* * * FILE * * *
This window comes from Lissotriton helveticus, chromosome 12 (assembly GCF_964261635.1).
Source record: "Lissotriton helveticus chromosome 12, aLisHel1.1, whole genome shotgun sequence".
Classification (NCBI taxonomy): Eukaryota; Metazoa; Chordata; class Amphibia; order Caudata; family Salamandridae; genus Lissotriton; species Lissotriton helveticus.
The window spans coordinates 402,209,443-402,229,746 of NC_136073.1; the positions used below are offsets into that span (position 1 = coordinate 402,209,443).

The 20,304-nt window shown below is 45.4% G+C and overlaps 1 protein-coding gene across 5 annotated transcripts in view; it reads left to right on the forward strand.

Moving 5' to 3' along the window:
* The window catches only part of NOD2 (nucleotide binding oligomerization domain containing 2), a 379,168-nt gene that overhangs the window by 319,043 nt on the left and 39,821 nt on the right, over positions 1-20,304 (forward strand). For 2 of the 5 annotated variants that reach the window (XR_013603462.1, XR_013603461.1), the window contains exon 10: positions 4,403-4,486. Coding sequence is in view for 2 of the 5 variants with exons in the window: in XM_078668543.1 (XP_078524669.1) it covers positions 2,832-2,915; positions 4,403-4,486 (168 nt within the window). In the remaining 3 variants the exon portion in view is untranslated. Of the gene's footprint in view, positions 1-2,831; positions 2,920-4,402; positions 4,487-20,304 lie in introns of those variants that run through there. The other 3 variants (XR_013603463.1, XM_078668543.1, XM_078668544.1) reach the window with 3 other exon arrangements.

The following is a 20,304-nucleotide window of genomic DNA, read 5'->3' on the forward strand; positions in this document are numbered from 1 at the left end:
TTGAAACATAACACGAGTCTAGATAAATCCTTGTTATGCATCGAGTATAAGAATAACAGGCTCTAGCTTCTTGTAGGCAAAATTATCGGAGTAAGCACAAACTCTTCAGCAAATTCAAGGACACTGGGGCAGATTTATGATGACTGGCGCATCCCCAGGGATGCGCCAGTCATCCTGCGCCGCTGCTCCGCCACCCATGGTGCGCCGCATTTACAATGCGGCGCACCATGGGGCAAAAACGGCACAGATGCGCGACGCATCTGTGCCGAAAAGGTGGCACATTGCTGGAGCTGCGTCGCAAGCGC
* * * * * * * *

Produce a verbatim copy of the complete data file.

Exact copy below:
This window comes from Lissotriton helveticus, chromosome 12 (assembly GCF_964261635.1).
Source record: "Lissotriton helveticus chromosome 12, aLisHel1.1, whole genome shotgun sequence".
Classification (NCBI taxonomy): Eukaryota; Metazoa; Chordata; class Amphibia; order Caudata; family Salamandridae; genus Lissotriton; species Lissotriton helveticus.
The window spans coordinates 402,209,443-402,229,746 of NC_136073.1; the positions used below are offsets into that span (position 1 = coordinate 402,209,443).

The 20,304-nt window shown below is 45.4% G+C and overlaps 1 protein-coding gene across 5 annotated transcripts in view; it reads left to right on the forward strand.

Moving 5' to 3' along the window:
* The window catches only part of NOD2 (nucleotide binding oligomerization domain containing 2), a 379,168-nt gene that overhangs the window by 319,043 nt on the left and 39,821 nt on the right, over positions 1-20,304 (forward strand). For 2 of the 5 annotated variants that reach the window (XR_013603462.1, XR_013603461.1), the window contains exon 10: positions 4,403-4,486. Coding sequence is in view for 2 of the 5 variants with exons in the window: in XM_078668543.1 (XP_078524669.1) it covers positions 2,832-2,915; positions 4,403-4,486 (168 nt within the window). In the remaining 3 variants the exon portion in view is untranslated. Of the gene's footprint in view, positions 1-2,831; positions 2,920-4,402; positions 4,487-20,304 lie in introns of those variants that run through there. The other 3 variants (XR_013603463.1, XM_078668543.1, XM_078668544.1) reach the window with 3 other exon arrangements.

The following is a 20,304-nucleotide window of genomic DNA, read 5'->3' on the forward strand; positions in this document are numbered from 1 at the left end:
TTGAAACATAACACGAGTCTAGATAAATCCTTGTTATGCATCGAGTATAAGAATAACAGGCTCTAGCTTCTTGTAGGCAAAATTATCGGAGTAAGCACAAACTCTTCAGCAAATTCAAGGACACTGGGGCAGATTTATGATGACTGGCGCATCCCCAGGGATGCGCCAGTCATCCTGCGCCGCTGCTCCGCCACCCATGGTGCGCCGCATTTACAATGCGGCGCACCATGGGGCAAAAACGGCACAGATGCGCGACGCATCTGTGCCGAAAAGGTGGCACATTGCTGGAGCTGCGTCGCAAGCGC